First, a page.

Date of Award
Campus Access Dissertation
Doctor of Philosophy (PhD)
Nina M. Silverstein
Due to the automobile-dependent nature of the U.S., the rapidly growing population of older adults, and the association of several age-related impairments and unsafe driving, understanding the factors that impact changes in older adults’ driving behavior has important implications for policy and practice. Previous research has demonstrated the effect of sociodemographic characteristics and health factors on the driving status of older adults, however, the impact of broader social and environmental factors in decisions about driving is less established. The purpose of the current study is to advance understanding of the impact of the quality of social relationships as well as neighborhood social factors and physical attributes, controlling for sociodemographic and health characteristics, on the driving status of older adults. A second aim of this study is to assess the moderating role of gender in the investigated associations.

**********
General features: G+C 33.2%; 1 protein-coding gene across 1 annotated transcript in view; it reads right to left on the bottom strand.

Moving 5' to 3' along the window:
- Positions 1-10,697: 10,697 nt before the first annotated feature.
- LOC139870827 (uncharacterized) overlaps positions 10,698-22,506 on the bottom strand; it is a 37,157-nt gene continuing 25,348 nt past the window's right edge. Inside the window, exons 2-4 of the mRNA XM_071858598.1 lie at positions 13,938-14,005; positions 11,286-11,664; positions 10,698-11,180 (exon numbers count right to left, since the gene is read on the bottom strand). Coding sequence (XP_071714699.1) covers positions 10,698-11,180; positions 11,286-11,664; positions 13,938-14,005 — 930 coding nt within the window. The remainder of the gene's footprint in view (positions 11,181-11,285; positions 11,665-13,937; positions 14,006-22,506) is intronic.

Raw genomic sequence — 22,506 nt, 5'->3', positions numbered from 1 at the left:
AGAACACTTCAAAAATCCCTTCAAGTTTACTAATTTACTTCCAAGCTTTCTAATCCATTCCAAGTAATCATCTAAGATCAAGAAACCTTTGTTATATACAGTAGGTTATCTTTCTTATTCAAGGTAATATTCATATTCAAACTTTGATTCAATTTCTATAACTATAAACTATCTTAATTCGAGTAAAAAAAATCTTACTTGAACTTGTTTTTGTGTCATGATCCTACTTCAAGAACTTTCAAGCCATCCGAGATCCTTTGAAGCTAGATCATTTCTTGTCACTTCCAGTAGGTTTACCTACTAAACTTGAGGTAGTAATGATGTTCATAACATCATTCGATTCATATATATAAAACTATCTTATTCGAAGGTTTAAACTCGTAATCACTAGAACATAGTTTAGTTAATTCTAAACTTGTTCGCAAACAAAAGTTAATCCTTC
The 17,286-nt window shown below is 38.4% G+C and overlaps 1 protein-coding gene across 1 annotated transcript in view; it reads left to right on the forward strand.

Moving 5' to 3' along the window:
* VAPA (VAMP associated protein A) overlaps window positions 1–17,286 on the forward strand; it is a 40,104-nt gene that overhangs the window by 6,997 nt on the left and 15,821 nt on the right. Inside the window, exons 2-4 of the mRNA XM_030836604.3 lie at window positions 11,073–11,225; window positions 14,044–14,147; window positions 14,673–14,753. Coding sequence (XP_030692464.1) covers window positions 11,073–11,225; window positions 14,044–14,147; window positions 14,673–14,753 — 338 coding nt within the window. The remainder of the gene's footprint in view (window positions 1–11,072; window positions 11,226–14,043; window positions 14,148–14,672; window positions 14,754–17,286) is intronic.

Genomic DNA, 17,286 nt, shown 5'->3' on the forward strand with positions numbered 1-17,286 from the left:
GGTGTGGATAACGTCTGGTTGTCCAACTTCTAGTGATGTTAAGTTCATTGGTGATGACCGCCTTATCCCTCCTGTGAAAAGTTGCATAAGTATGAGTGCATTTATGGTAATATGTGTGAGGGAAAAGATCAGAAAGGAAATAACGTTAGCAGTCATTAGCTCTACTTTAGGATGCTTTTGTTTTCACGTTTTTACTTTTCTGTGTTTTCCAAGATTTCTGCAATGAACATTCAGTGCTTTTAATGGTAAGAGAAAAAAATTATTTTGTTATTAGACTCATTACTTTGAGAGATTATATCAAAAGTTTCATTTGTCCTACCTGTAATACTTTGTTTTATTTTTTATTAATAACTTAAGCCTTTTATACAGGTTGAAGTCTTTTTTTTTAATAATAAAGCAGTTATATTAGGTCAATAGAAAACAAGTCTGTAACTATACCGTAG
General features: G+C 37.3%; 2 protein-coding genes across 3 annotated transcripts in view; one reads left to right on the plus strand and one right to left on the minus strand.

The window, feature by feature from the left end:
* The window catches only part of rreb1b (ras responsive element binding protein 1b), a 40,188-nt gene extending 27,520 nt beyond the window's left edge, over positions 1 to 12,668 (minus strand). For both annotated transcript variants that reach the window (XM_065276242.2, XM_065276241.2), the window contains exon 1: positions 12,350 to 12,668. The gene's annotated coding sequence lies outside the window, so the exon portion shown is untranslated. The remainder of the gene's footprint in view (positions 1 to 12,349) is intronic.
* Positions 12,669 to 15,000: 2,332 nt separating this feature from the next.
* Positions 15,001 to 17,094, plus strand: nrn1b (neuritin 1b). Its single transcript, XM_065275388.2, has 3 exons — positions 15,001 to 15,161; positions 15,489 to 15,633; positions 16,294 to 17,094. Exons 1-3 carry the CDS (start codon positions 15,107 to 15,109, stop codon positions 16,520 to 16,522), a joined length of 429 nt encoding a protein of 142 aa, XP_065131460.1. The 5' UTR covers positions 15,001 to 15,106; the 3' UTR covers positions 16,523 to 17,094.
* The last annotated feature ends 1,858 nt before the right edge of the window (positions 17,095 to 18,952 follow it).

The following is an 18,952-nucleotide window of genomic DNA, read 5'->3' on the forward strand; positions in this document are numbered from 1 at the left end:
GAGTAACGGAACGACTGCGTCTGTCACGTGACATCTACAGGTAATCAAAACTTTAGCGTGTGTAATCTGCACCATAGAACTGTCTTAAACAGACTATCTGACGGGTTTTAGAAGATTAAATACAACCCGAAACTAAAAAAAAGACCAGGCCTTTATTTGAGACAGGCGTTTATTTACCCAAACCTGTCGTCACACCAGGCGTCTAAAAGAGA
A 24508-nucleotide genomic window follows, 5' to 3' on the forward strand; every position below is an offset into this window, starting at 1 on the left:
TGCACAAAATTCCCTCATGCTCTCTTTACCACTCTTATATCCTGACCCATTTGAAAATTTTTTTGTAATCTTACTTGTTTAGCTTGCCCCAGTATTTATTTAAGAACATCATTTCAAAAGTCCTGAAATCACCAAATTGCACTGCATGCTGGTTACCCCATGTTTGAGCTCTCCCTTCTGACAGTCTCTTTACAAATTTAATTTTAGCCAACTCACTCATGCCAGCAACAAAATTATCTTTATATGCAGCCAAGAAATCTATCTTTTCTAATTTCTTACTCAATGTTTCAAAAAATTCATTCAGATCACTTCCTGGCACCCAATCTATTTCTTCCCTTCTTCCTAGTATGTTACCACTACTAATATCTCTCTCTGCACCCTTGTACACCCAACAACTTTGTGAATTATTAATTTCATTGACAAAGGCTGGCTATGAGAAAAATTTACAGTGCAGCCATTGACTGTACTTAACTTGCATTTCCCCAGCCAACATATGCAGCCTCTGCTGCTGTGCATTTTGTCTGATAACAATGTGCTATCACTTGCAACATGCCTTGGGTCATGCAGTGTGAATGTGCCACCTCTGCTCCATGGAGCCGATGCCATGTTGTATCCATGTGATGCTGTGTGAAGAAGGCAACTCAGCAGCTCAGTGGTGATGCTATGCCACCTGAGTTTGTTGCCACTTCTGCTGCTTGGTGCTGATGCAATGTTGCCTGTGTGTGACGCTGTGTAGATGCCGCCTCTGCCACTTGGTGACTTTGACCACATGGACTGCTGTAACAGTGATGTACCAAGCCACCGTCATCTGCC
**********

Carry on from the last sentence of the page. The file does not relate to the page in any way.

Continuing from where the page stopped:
Guided by the socioecological theoretical model, multinomial logistic regression analyses were conducted, using the large, nationally representative Health and Retirement Study dataset (waves 2006-2008 and 2008-2010) to investigate the predictors of changes in driving status. Results suggest that social relationship quality, particularly relationship strain, and both components of neighborhood context, social cohesion and physical disorder, impact changes in driving status among older adults. Findings also suggest that gender moderates the relationship between social and environmental context factors and older adults’ decisions about driving. Implications for policy and practice are discussed.
Barton, Kelli N., "The Impact of Social Network and Neighborhood Characteristics on the Driving Status of Older Adults: The Moderating Role of Gender" (2016). Graduate Doctoral Dissertations. 281.